Suriname-Guyana basin yet to realise promise
The large discoveries seen in similar geology across the Atlantic in West Africa have yet to be repeated off South America’s northeast coast
Hopes that the Suriname-Guyana basin off the northeast coast of South America could yield similar hydrocarbons finds to those being uncovered in the West African region to which it was once adjacent have lured several major explorers to the basin. Results have been disappointing, but further wells are planned in a region still thought to offer great potential.
Sandwiched between hydrocarbons-rich Venezuela and Brazil, offshore Guyana, Suriname and French Guiana looks highly prospective. A 2012 US Geological Survey report estimated the basin could hold 13.6 billion barrels of undiscovered, technically recoverable oil. For gas, it estimated 21.2 trillion cubic feet. That would make the basin similar in size to some of Brazil’s producing ones.
Shell, Tullow Oil and Total jointly own acreage in French Guiana, which is an overseas department of France. Inpex, Murphy Oil, Tullow, Kosmos, Petronas, Chevron and Apache are all active in Suriname, a former Dutch colony. Meanwhile Shell, ExxonMobil and Canadian junior CGX are among those with stakes in licences in Guyana, a former British colony.
While seismic and other preparatory studies have been carried out across the three countries, drilling activity has been mainly focused on French Guiana.
In 2011, Tullow’s campaign got off to a bright start, when Zaedyus-1, the first well drilled on its licence area, encountered 72 metres of net oil pay in three high-quality reservoir intervals. Tullow estimated that this field could hold 840 million barrels of light and heavy oil.
While Tullow saw its discovery as a strong indication that the basin would mirror finds across the Atlantic West Africa, the drilling programme has yet to build substantially on this find. In December 2012, Tullow said the Zaedyus-2 well had not encountered commercial hydrocarbons and further wells were also disappointing.
In November 2013, Northern Petroleum, a minor partner in the Shell/Tullow/Total acreage, known as the Guyane Maritime Permit, said the final well of a four-well exploration programme in 2012-13 would be plugged and abandoned, having yielded no evidence of hydrocarbons. The partners are now assessing data from the five wells drilled in the licence and the drillship used has left the region. Evaluation is “ongoing”, says Tullow, and Northern Petroleum says drilling has been suspended until 2015.
In neighbouring Suriname, offshore drilling has yet to get under way, but preparations are moving ahead. In January, state oil firm Staatsolie signed its latest exploration deal, a 30-year agreement with Tullow and its partner Statoil, under which they are to invest $35m to gather fresh seismic data and assess the data already collected on Block 54, an 8.5 square km parcel around 200 km offshore.
The production-sharing contract – Suriname’s tenth – allows Staatsolie to take a stake of up to 20%, if the block proves commercial. Petronas completed 3-D seismic on its Block 52 acreage in November.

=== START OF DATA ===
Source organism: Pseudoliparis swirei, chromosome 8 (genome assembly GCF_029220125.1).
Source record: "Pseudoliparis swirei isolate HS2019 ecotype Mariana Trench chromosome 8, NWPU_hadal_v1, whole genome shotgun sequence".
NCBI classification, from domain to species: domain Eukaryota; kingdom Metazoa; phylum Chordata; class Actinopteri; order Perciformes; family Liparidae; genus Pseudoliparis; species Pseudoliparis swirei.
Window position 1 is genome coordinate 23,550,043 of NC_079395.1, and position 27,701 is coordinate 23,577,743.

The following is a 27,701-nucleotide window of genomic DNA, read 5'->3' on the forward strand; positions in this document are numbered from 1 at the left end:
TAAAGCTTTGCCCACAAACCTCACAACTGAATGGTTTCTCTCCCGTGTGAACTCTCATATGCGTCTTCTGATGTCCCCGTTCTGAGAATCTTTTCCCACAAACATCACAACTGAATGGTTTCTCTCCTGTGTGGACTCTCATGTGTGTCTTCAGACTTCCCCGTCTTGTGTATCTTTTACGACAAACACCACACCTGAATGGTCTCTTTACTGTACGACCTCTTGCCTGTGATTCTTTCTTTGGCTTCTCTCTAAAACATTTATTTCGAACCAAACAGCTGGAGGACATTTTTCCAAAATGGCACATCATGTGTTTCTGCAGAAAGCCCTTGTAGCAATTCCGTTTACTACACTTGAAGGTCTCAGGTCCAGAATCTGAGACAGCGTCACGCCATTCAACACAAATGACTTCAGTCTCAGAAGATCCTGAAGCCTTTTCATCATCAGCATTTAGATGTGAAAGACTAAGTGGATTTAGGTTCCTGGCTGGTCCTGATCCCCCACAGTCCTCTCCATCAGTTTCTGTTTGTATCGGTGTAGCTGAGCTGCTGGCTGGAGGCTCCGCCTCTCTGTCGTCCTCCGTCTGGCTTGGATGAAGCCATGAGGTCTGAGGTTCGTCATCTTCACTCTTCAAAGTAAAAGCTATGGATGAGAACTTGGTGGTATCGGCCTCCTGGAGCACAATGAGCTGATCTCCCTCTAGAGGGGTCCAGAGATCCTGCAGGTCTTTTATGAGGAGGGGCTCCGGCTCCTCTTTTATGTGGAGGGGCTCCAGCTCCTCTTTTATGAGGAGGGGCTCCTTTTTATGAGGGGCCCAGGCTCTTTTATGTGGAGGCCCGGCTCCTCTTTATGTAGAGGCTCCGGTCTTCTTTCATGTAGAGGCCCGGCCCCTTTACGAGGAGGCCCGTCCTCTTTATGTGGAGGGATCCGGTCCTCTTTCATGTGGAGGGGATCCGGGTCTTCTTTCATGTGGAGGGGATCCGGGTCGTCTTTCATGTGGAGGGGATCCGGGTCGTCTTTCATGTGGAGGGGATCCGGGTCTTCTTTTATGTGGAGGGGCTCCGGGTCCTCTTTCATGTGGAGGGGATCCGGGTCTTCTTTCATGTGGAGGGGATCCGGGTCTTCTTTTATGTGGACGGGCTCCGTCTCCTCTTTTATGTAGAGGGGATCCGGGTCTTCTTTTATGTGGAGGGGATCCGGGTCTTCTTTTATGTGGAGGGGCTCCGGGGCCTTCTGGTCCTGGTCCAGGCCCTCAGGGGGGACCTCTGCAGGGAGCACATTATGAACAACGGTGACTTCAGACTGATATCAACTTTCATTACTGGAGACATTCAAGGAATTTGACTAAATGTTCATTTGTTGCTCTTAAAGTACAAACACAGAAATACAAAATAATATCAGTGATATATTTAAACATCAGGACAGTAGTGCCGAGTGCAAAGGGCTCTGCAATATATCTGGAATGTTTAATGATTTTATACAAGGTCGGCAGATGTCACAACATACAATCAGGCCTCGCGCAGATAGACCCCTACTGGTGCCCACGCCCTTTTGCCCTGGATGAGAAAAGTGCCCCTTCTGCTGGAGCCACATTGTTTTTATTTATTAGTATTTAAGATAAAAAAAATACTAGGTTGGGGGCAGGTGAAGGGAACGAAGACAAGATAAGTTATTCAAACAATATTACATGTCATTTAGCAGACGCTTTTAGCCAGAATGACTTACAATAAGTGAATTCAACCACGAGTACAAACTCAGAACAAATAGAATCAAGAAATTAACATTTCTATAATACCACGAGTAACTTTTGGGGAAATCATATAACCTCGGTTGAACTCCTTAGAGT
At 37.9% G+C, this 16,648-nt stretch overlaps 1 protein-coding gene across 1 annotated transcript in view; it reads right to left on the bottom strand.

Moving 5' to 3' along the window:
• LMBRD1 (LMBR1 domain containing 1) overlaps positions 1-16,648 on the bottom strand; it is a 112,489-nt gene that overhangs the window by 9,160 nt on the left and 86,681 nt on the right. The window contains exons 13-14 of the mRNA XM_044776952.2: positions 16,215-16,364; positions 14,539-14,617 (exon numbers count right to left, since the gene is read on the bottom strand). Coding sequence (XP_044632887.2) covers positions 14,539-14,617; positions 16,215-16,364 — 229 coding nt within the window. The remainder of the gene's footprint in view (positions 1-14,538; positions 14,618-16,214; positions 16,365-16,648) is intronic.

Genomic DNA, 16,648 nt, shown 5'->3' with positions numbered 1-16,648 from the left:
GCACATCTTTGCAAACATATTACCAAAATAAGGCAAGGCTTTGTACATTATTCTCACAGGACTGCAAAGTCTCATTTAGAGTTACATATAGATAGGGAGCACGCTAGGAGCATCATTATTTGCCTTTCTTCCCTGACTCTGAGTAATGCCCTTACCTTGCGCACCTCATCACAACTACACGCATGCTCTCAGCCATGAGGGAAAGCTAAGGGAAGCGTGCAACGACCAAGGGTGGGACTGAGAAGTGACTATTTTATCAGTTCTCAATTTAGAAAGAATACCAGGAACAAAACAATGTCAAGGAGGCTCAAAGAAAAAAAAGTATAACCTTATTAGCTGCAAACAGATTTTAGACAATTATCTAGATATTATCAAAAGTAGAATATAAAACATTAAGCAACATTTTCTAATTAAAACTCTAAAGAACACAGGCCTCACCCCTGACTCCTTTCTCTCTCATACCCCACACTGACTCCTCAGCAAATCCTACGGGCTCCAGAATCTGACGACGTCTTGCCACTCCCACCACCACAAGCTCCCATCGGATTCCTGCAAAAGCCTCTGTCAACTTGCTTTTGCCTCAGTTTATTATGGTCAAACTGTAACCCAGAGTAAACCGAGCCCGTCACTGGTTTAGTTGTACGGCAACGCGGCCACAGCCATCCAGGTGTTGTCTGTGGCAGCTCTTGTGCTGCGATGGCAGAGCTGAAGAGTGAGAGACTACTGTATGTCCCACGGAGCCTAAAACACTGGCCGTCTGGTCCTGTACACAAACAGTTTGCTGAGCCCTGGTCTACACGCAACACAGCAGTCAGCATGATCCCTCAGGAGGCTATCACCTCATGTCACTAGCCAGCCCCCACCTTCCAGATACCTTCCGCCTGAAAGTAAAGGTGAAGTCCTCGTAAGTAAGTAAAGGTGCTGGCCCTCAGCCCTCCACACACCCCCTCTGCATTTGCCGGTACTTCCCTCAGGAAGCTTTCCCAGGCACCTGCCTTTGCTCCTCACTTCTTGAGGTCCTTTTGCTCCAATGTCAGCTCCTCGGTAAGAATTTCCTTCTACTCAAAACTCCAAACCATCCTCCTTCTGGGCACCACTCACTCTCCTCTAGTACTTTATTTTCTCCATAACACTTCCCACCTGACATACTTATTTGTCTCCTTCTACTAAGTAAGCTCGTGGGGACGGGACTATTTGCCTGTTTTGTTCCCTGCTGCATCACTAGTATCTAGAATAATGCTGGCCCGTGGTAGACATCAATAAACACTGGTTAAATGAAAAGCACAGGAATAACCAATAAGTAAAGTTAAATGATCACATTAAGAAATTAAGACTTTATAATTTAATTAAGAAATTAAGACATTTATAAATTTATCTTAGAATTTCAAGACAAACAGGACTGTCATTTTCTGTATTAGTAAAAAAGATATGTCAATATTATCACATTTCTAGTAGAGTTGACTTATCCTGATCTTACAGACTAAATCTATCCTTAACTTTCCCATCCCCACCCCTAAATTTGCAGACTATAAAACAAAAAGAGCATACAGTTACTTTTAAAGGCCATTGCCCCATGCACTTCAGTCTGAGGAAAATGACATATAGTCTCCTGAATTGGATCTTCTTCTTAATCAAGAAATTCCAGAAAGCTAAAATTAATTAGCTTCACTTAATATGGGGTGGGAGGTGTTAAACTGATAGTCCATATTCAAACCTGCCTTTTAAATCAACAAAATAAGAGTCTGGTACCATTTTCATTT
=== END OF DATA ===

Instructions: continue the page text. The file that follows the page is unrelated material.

According to Staatsolie, 25 wells have been drilled in offshore Suriname; none of them producing commercial finds. The country’s next bid round for acreage is due to be announced in mid-2014 with awards scheduled for March 2015, the state oil firm says.
In Guyana, the most northerly of the three countries, three major offshore 2-D and 3-D seismic surveys were carried out in 2013. One of these ended in controversy in October 2013, when a long-standing disagreement over the location of the maritime border between Guyana and Venezuela led to the seizure by the Venezuelan navy of a surveying vessel chartered by Anadarko. Guyana maintained the vessel had been on its side of the maritime border.
In mid-2012, operator Repsol plugged and abandoned the Jaguar-1 well in the Georgetown Block offshore Guyana, due to safety concerns, as high pressure in the well stopped drilling. Repsol had drilled to 4,876 metres subsurface and recovered some light oil – some of the first significant oil samples to be found in offshore Guyana.
Repsol allowed the prospecting licence covering the block to expire, but has since taken out another one of 6,525 square km, known as Kanuku, which covers much of the same acreage. The Spanish firm has a 40% stake, Tullow has 30% and, following a farm-in announced in December 2013, Germany’s RWE Dea has 30%.
The acquisition of 2-D and 3-D seismic data covering 860 line km and around 3,200 square km, respectively, was completed in December, according to RWE Dea, which is also working with Petronas in Suriname. This new data and existing 3-D data are now being analysed. Drilling may begin by the end of 2014. Analysts have suggested the prospect could hold more than 1bn barrels of oil equivalent.
Plans could be complicated by a continuing court battle over the acreage between CGX Energy, which had a 25% stake in the original Georgetown Block, and Repsol. CGX, whose activities are mainly focused on the Suriname-Guyana basin, is contesting the RWE Dea farm-in and is claiming the original license should not have been allowed to expire, as it had wanted to continue exploration on the block, following the abandonment of the Jaguar-1 well.